Chances are, if you’ve done much reading on teaching and skill development you’ve heard of myelin. Myelin, a mix of proteins and phospholipids, wraps around nerve fibers. Skill is built by myelin wrapping around neural pathways, like pavement being laid on a road, making it more durable and easier to travel. Every repetition lays another layer, strengthening that skill. Myelin is nondiscriminatory; it reinforces bad habits and good. For that reason, you have to make sure you have more correct repetitions than bad, so the correct neural pathway is easier to access (better paved.) This is capital-S Science, it is true, I am not going to argue with it.
My complaint is that I often see this knowledge of skill development misused. Parents and teachers stop their children playing when they see a mistake coming, they don’t allow a child to try to play a song they’ve heard a thousand times but not learned, sometimes they don’t even allow the violin to come out of the case without supervision from a parent or a teacher making sure that no mistakes happen. I think this fear of mistakes is in itself a mistake. This philosophy is, in my mind, based on a false assumption- that a child’s brain is a machine, and a simple one at that.
A child is a complex system. Their brain does not simply need a critical mass of correct repetitions. Yes, to be a good musician, a child needs to be able to play the right notes with beautiful tone. They also need a growth mindset, a healthy attitude towards mistakes, and a love of music. Treating a mistake or a failure like the big bad wolf coming to blow their house down, insures that their love of the instrument is like a house built out of hay. It will collapse at the slightest sneeze of the wolf. Mistakes should not be glossed over or ignored. They should be celebrated! Children should know that a mistake is a wonderful opportunity for growth. If they’re not hearing the mistake, what a wonderful time to work on listening skills. If they’re playing out of tune, what a wonderful time to work on intonation. If they accidentally play the repeat five times instead of two, what a wonderful time to learn more about mindful practice.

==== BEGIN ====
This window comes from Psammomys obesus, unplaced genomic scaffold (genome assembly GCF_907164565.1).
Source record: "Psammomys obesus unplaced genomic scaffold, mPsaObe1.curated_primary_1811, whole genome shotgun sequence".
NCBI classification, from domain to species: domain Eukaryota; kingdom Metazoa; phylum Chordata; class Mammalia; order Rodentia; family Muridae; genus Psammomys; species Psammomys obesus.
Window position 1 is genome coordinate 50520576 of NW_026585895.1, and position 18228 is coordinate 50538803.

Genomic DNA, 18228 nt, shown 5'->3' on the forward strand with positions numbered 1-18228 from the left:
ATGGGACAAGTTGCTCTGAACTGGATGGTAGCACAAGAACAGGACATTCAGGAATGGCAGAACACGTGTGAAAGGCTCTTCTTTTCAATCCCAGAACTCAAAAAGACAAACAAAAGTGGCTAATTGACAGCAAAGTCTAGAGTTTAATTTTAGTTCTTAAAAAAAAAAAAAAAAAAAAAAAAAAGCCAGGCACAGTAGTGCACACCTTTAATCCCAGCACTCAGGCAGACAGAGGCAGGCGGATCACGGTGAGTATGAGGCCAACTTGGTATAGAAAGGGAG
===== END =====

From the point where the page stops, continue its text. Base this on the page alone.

Children learn best through play. In my own experience as a former child and now as a mother, play involves lots of falling, skinned knees, and an occasional poke to the eye. Trying to keep your student from making a mistake, and thus paving the wrong myelin road, is the equivalent of a mother wrapping her child in bubble wrap before sending them to the playground. What fun is that? We should emphasize play in practice more than we emphasize the dreaded mistake. That may come in the form of practicing games, improvisation, or just making a silly face. But it does not come in the form of panic over failure.
My motto: I develop musicians, not machines.
How do you feel about mistakes? Please share your philosophy in the comments!